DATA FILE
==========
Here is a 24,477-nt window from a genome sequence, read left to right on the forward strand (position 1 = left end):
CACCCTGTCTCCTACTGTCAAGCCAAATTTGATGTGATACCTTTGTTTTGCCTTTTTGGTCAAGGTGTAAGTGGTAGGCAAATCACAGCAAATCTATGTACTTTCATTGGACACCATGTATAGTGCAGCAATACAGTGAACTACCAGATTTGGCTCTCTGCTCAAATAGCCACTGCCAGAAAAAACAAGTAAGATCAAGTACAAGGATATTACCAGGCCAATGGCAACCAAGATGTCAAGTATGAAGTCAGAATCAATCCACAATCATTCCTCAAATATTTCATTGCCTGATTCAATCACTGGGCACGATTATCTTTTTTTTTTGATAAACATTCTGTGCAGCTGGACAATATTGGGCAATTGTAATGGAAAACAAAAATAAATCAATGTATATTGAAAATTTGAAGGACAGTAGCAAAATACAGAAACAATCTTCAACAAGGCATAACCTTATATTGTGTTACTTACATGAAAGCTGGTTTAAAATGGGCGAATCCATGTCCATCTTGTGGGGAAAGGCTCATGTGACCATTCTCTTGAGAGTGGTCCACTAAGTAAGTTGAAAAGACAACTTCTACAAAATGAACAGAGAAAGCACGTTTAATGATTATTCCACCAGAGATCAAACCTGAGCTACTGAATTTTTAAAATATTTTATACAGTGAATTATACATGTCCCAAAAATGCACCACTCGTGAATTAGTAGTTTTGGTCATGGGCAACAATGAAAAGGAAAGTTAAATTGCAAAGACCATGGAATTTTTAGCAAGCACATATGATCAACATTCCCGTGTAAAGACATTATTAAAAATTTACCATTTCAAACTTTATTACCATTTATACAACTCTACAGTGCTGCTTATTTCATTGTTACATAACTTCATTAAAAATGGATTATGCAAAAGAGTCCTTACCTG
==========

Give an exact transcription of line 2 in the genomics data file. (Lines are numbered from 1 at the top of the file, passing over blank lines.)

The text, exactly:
CACCCTGTCTCCTACTGTCAAGCCAAATTTGATGTGATACCTTTGTTTTGCCTTTTTGGTCAAGGTGTAAGTGGTAGGCAAATCACAGCAAATCTATGTACTTTCATTGGACACCATGTATAGTGCAGCAATACAGTGAACTACCAGATTTGGCTCTCTGCTCAAATAGCCACTGCCAGAAAAAACAAGTAAGATCAAGTACAAGGATATTACCAGGCCAATGGCAACCAAGATGTCAAGTATGAAGTCAGAATCAATCCACAATCATTCCTCAAATATTTCATTGCCTGATTCAATCACTGGGCACGATTATCTTTTTTTTTTGATAAACATTCTGTGCAGCTGGACAATATTGGGCAATTGTAATGGAAAACAAAAATAAATCAATGTATATTGAAAATTTGAAGGACAGTAGCAAAATACAGAAACAATCTTCAACAAGGCATAACCTTATATTGTGTTACTTACATGAAAGCTGGTTTAAAATGGGCGAATCCATGTCCATCTTGTGGGGAAAGGCTCATGTGACCATTCTCTTGAGAGTGGTCCACTAAGTAAGTTGAAAAGACAACTTCTACAAAATGAACAGAGAAAGCACGTTTAATGATTATTCCACCAGAGATCAAACCTGAGCTACTGAATTTTTAAAATATTTTATACAGTGAATTATACATGTCCCAAAAATGCACCACTCGTGAATTAGTAGTTTTGGTCATGGGCAACAATGAAAAGGAAAGTTAAATTGCAAAGACCATGGAATTTTTAGCAAGCACATATGATCAACATTCCCGTGTAAAGACATTATTAAAAATTTACCATTTCAAACTTTATTACCATTTATACAACTCTACAGTGCTGCTTATTTCATTGTTACATAACTTCATTAAAAATGGATTATGCAAAAGAGTCCTTACCTG